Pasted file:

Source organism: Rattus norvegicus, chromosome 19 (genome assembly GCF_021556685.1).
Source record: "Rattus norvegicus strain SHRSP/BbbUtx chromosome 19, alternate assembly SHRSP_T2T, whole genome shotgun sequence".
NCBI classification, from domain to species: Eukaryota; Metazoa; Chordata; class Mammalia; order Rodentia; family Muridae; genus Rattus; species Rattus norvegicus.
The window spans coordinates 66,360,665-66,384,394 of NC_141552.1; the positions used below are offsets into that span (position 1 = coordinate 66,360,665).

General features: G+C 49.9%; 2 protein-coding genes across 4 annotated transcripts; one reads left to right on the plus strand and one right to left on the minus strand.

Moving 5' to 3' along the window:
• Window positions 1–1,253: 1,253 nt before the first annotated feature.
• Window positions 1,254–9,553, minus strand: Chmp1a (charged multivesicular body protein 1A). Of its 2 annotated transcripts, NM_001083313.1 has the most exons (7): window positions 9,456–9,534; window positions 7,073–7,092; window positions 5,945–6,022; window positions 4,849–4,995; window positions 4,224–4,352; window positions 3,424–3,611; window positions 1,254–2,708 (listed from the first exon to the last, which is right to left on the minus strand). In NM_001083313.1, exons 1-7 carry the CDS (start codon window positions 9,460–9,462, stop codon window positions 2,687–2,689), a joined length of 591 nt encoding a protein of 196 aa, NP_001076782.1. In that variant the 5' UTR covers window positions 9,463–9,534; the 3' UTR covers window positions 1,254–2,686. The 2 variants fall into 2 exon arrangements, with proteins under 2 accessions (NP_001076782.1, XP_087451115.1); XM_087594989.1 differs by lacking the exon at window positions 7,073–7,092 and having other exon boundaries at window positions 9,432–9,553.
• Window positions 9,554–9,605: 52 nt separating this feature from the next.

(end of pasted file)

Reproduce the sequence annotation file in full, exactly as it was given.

Source organism: Rattus norvegicus, chromosome 19 (genome assembly GCF_021556685.1).
Source record: "Rattus norvegicus strain SHRSP/BbbUtx chromosome 19, alternate assembly SHRSP_T2T, whole genome shotgun sequence".
NCBI classification, from domain to species: Eukaryota; Metazoa; Chordata; class Mammalia; order Rodentia; family Muridae; genus Rattus; species Rattus norvegicus.
The window spans coordinates 66,360,665-66,384,394 of NC_141552.1; the positions used below are offsets into that span (position 1 = coordinate 66,360,665).

General features: G+C 49.9%; 2 protein-coding genes across 4 annotated transcripts; one reads left to right on the plus strand and one right to left on the minus strand.

Moving 5' to 3' along the window:
• Window positions 1–1,253: 1,253 nt before the first annotated feature.
• Window positions 1,254–9,553, minus strand: Chmp1a (charged multivesicular body protein 1A). Of its 2 annotated transcripts, NM_001083313.1 has the most exons (7): window positions 9,456–9,534; window positions 7,073–7,092; window positions 5,945–6,022; window positions 4,849–4,995; window positions 4,224–4,352; window positions 3,424–3,611; window positions 1,254–2,708 (listed from the first exon to the last, which is right to left on the minus strand). In NM_001083313.1, exons 1-7 carry the CDS (start codon window positions 9,460–9,462, stop codon window positions 2,687–2,689), a joined length of 591 nt encoding a protein of 196 aa, NP_001076782.1. In that variant the 5' UTR covers window positions 9,463–9,534; the 3' UTR covers window positions 1,254–2,686. The 2 variants fall into 2 exon arrangements, with proteins under 2 accessions (NP_001076782.1, XP_087451115.1); XM_087594989.1 differs by lacking the exon at window positions 7,073–7,092 and having other exon boundaries at window positions 9,432–9,553.
• Window positions 9,554–9,605: 52 nt separating this feature from the next.